Well...no matter the outcome, I certainly hope they incorporate some serious customer service training into the requirements. KPBS why don't you investigate the side of the consumer?? There is a story - credit card fraud, long hauling, cheating on vouchers, sexual advances to ladies in the wee hours of the night when they are intoxicated and trying to get home, and over all bad customer service. These guys have to be independent contractors, otherwise no one would hire them or keep them for very long.

If KPBS is working so hard to assist their movement, they should be held responsible for the outcome.

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Avatar for user 'RegularChristian'

RegularChristian | June 26, 2013 at 11:43 a.m. ― 1 year ago

If everybody could get a taxi permit, San Diego would look like a third world country. Of course we have to regulate this. Intelligently.

The purpose of government is to protect the weak from the strong. Hopefully, our elected officials can put a licensing system in place that serves the public (mainly us, not tourists) and protects the cabbies from the rapacious license owners (who, intentionally or not, ended up on top of a system where the norm was $4.00 an hour!). We can do it.

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Avatar for user 'DonWood'

DonWood | June 26, 2013 at 1:09 p.m. ― 1 year ago

So the politically connected individuals who got medallions were able to lift their own families out of poverty by reselling the medallions at huge mark ups to real taxi drivers, thereby driving the taxi drivers families deeper into poverty. This system is ripe for reform. The city should issue medallions directly to taxi drivers, and cut out the cutthroat middlemen who are getting rich off other peoples misery.

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Avatar for user 'Jacob24'

Jacob24 | June 26, 2013 at 2:07 p.m. ― 1 year ago

As someone who uses taxi's on a regular basis in SD I am all for cleaning up the current system. I find 90% of the taxi drivers I meet to be angry and shady. Try to pay with a credit card (like my employer prefers me to) and see what kind of reaction you get from the driver. Rude at best. Agressively angry often. I have had serveral verbal confrontation with drivers who are rude, drive overly agressive or demand cash payments.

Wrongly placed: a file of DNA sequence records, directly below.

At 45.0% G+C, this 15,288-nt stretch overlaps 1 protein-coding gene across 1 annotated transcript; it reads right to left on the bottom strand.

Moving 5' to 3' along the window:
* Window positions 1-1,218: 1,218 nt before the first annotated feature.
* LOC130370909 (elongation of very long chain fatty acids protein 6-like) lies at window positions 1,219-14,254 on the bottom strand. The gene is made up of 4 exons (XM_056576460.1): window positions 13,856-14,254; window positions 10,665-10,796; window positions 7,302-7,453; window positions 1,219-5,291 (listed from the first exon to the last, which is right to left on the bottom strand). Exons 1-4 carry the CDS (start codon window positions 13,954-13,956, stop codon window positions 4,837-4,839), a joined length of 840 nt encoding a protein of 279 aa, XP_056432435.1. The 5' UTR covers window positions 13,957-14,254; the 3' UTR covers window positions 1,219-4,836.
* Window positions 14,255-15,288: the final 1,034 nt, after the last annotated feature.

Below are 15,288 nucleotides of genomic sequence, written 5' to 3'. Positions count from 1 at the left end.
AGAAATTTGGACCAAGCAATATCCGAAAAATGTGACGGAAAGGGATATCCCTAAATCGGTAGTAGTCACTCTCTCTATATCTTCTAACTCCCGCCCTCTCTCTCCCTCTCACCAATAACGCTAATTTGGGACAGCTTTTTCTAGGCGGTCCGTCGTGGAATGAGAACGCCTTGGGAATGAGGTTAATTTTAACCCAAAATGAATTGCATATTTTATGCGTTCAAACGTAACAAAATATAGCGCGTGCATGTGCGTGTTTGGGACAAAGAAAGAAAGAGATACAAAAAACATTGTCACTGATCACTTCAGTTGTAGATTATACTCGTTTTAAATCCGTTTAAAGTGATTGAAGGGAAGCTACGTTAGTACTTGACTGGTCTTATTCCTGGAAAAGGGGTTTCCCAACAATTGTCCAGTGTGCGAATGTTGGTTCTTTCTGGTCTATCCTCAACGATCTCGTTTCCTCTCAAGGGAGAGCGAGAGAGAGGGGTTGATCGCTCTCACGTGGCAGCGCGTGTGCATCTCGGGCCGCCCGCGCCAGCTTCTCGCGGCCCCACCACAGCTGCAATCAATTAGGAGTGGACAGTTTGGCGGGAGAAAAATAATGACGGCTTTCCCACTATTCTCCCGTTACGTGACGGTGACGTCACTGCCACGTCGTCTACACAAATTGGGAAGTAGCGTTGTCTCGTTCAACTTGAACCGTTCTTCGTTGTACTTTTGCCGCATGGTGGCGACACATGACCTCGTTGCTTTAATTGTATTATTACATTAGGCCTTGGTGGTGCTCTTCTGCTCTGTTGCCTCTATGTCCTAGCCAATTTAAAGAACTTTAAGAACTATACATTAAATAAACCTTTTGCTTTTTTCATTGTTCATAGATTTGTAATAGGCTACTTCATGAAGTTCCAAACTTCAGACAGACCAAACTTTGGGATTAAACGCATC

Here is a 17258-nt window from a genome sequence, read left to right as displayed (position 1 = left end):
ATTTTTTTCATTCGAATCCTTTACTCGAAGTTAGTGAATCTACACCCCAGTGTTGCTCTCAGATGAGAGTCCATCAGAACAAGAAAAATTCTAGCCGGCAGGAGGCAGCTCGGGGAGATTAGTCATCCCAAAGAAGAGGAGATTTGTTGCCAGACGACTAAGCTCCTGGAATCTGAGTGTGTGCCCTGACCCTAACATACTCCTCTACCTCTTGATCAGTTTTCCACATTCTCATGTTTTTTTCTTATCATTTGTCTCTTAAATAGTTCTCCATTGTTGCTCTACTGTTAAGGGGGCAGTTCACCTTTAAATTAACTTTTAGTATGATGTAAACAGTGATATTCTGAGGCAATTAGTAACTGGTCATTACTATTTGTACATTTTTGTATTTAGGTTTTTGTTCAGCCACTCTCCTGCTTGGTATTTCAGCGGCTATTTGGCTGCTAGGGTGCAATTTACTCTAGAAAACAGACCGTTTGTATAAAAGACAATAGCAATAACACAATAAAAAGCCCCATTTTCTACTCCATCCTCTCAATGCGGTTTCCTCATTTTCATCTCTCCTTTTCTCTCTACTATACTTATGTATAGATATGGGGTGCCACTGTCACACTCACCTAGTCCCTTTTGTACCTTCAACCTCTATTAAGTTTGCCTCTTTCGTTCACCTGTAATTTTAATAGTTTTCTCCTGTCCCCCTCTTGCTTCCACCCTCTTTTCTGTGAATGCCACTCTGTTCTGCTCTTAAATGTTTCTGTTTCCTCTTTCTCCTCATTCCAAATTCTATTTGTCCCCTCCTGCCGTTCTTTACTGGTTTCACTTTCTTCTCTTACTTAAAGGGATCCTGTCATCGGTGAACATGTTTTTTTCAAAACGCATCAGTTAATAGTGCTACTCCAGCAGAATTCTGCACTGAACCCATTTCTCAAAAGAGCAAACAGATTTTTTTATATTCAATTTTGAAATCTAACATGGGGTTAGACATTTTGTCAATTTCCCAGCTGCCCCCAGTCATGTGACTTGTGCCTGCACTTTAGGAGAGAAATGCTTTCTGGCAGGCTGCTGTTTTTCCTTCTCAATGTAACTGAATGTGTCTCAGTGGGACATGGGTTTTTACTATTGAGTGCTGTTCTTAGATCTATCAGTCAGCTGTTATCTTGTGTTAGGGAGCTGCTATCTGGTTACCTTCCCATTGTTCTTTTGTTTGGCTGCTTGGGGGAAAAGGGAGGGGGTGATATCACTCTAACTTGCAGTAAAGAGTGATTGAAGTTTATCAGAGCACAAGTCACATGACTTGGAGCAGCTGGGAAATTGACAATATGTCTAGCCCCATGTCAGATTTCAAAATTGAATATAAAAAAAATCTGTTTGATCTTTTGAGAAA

I am led to believe that many of the drivers are being exploited and not recieving fare wages and tips from their employers. Either that or they are lying and trying to take advantage of riders. I have also had several drivers pick me up from the airport and attempt to 'take me for a ride' assuming I didn't know where I was going. Rarely; very rarely, am I one to call for more government oversite of ANYTHING but the taxi industry in SD is broken and that is clear to anyone us uses the system.
I'd like to refer readers to the recent "Voice of San Diego' article on Taxi saftey. Based on that story I am concerned about getting in any of the taxi vehicles on the road in San Diego today.

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Avatar for user 'kaysebekude'

kaysebekude | June 26, 2013 at 9:21 p.m. ― 1 year ago

This comment was removed by the site staff for violation of the usage agreement.

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Avatar for user 'Mmikey'

Mmikey | June 27, 2013 at 6:50 a.m. ― 1 year ago

Jacob24

About time to record some of your "adventures" with taxi drivers.

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Avatar for user 'yosief'

yosief | August 29, 2013 at 1:55 p.m. ― 11 months ago

One way taxi drivers are fighting back is driving with town cars. It's better for customers their cars are nicer better maintained they love their job, mostly are working for themselves and its better experience for customer. I driver for City Captain and on Yelp we got better reviews from customers that use to ride taxis. For more info and customer testimonies check http://www.citycaptain.com or 619-800-3515